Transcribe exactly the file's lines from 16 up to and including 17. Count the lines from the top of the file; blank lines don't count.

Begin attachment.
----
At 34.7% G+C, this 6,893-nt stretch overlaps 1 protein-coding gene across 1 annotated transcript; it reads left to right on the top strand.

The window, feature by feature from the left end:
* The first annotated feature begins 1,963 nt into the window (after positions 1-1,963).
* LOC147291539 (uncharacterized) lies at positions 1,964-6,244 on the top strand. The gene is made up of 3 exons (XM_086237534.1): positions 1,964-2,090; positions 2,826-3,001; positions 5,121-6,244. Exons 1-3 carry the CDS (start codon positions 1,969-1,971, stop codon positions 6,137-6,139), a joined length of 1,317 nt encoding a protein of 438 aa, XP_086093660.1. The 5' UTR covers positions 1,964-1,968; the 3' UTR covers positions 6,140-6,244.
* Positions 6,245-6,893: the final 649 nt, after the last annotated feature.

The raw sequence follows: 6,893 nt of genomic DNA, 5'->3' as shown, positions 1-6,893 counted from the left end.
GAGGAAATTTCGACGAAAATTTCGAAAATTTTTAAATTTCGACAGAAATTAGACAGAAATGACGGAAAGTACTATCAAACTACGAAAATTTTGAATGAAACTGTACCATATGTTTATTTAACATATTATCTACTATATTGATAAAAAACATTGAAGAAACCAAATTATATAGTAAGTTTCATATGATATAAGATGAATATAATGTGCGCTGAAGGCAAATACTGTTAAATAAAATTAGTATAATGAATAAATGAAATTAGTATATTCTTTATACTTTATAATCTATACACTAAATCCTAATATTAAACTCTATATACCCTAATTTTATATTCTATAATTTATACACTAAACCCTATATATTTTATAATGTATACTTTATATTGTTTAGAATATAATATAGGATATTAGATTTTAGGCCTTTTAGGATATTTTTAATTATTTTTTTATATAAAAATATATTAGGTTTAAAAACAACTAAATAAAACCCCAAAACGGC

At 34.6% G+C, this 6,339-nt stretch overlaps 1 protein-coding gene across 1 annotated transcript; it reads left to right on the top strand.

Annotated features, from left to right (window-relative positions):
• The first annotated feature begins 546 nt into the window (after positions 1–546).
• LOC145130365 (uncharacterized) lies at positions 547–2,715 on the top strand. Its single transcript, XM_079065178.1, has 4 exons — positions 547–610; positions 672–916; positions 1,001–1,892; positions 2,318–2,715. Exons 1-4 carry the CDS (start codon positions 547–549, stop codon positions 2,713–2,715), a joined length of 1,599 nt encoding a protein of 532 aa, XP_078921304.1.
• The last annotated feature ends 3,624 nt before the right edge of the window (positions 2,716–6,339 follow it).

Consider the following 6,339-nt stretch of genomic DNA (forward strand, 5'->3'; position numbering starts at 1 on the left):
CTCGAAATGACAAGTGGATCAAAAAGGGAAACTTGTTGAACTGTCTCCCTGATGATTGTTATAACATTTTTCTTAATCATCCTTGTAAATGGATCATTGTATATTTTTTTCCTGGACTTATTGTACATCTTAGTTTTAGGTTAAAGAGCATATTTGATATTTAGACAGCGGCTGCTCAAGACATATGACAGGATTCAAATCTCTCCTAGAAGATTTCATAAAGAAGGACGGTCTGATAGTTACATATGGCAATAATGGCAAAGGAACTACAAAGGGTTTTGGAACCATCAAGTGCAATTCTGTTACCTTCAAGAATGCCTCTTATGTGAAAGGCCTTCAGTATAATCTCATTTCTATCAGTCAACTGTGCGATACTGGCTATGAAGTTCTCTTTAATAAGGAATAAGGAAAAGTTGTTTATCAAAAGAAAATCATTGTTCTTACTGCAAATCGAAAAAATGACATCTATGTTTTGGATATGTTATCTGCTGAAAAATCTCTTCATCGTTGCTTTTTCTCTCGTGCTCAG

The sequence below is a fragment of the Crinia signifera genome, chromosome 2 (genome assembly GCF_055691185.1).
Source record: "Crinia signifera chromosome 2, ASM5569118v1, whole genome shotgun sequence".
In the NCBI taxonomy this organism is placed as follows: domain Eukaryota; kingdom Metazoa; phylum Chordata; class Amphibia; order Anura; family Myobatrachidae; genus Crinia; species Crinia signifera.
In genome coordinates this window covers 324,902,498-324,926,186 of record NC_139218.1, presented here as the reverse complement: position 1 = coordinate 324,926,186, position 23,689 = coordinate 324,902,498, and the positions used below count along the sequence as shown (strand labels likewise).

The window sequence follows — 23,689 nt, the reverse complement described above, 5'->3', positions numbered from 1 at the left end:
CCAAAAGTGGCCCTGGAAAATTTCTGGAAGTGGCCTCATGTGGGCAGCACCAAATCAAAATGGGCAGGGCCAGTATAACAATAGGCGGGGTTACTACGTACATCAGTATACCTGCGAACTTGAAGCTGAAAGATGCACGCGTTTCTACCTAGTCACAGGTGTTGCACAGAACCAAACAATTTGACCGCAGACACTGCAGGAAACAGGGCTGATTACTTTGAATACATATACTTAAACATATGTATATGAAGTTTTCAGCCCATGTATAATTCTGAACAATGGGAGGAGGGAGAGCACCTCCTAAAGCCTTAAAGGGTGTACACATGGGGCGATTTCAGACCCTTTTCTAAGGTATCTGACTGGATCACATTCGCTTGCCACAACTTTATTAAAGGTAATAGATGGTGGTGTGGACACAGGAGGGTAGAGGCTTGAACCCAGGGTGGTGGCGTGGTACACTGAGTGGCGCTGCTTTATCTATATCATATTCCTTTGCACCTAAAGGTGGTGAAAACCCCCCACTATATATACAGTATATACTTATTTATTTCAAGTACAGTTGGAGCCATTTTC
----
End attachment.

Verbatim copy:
Source record: "Crinia signifera chromosome 2, ASM5569118v1, whole genome shotgun sequence".
In the NCBI taxonomy this organism is placed as follows: domain Eukaryota; kingdom Metazoa; phylum Chordata; class Amphibia; order Anura; family Myobatrachidae; genus Crinia; species Crinia signifera.